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The Window of Tolerance in Trauma Focused Animal Assisted Therapy

What is the window of tolerance?

Our window of tolerance describes a level of emotional and physiological arousal in which we feel 'ok' and regulated. Outside of our window of tolerance, we have a state of hyperarousal (red area) and hypoarousal (blue area).

When we are in our window of tolerance (the green area), we generally feel grounded and safer. We are often more able to connect with others, and be able to think, problem solve, learn and regulate our emotions.

So what happens when we aren’t in our window of tolerance?

Hyperarousal - Often this is when our fight/flight/freeze response kicks in, our nervous system has alerted us to danger, and tells our bodies that we need to take action. This can of course be helpful, and is our nervous system trying to keep us safe. But prolonged time spent in this state is exhausting, makes it almost impossible to think and learn, and hard for us to feel able to connect to others.

Hypoarousal - At other times, our evolutionary response to perceived threat is to protect itself by attempting to shut down, as it feels no longer able to cope with, or escape threat and stress. In this state we can feel flat, tired, spaced out, disconnected and numb. Again, there can be times when this is a helpful response to let us know that we need time to recover. However, being in this area for too long can leave us feeling checked out and disconnected.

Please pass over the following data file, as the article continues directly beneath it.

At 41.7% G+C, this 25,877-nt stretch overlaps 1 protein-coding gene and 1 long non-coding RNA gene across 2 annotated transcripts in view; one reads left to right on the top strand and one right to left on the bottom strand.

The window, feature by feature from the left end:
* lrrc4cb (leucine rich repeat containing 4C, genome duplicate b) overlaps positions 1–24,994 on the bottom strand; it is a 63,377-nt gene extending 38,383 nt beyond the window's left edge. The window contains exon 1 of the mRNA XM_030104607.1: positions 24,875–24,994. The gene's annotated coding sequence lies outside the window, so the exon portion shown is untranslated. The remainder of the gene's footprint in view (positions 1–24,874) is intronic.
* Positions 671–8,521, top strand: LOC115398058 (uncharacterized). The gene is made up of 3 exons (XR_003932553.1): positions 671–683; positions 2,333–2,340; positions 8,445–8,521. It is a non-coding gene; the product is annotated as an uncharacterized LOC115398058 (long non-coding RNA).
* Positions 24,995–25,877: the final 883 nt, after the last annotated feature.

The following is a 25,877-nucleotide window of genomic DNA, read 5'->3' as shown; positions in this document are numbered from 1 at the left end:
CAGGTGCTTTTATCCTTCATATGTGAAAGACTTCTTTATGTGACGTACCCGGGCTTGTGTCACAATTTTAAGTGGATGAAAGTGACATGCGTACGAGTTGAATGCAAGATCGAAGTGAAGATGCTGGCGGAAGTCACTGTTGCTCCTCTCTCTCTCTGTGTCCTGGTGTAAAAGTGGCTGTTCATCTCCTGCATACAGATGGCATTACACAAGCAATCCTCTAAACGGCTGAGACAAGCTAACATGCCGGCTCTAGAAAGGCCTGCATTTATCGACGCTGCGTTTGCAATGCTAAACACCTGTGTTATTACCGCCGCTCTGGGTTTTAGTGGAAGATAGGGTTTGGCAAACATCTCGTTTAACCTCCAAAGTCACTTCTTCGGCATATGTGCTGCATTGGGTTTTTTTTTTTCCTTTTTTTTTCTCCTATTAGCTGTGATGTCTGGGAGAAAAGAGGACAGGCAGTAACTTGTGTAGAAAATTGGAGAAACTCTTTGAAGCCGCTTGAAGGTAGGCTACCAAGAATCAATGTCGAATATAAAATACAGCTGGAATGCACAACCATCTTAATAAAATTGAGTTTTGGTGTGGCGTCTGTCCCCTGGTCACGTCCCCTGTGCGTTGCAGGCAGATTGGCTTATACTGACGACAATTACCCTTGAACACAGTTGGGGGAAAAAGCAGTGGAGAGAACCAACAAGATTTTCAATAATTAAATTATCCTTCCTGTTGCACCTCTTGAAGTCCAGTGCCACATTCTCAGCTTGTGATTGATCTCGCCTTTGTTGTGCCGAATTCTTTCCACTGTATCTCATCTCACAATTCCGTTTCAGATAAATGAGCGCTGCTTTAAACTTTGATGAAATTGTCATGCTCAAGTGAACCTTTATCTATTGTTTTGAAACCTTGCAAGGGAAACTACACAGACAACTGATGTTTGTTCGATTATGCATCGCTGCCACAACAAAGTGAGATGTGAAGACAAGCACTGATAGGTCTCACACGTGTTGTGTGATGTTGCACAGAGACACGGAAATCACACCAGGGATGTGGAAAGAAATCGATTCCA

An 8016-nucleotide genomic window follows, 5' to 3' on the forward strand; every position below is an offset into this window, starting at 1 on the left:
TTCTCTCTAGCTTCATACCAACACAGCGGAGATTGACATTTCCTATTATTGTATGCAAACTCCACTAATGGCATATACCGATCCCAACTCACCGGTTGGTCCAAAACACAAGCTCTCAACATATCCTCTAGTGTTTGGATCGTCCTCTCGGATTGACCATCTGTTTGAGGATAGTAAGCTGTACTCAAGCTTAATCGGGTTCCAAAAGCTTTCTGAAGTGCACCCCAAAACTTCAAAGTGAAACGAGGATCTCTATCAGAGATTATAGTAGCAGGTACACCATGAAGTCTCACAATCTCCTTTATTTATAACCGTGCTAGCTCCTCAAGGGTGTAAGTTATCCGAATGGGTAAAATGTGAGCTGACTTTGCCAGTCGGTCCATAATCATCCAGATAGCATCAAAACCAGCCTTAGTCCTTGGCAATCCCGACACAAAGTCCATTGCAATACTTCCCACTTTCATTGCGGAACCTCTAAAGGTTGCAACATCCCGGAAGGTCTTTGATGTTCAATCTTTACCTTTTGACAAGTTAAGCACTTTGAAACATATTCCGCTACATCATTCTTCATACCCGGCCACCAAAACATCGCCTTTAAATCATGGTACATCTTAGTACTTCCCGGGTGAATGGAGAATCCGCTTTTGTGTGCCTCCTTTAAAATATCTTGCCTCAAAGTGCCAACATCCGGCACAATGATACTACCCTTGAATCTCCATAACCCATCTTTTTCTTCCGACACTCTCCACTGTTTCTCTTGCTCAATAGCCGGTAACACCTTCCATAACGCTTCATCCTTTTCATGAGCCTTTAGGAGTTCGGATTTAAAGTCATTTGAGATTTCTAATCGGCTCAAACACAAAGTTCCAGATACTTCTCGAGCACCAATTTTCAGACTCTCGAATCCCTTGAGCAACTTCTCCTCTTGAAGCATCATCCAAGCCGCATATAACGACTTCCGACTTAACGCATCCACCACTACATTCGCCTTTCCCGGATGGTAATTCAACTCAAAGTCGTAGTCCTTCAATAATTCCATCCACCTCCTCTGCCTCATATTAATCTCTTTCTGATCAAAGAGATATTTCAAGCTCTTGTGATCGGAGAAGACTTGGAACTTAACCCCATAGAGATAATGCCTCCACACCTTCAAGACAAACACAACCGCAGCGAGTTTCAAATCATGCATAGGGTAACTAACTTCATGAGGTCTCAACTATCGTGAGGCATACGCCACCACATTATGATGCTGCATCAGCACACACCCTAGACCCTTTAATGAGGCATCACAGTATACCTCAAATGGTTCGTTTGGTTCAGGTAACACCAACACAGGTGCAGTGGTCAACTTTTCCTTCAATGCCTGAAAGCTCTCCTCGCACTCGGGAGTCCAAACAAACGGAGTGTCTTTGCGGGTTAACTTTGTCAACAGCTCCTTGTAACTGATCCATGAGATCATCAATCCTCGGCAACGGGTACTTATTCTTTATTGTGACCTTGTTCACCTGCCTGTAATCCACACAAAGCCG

Often people who have experienced trauma feel stuck between feeling on edge and on high alert, then feeling flat, spaced out and numb. The window of tolerance becomes very small, leaving very small periods of time feeling safe and connected. It’s important to remember that this is our body’s natural and protective response to threat, and this is often out of conscious awareness.

A key aim of therapy is then to help expand our window of tolerance, and help us recognise this process.

Horses that feel safe and in their window of tolerance can be a big part of this process, creating a sense of safety to develop grounding techniques and resources.

How do you get back into your window?

If you would like to hear more about Animal Assisted Therapies offered by Clinical Psychologist, Dr Charis Green at Beyond the Clinic Room in Kent, please contact us here.


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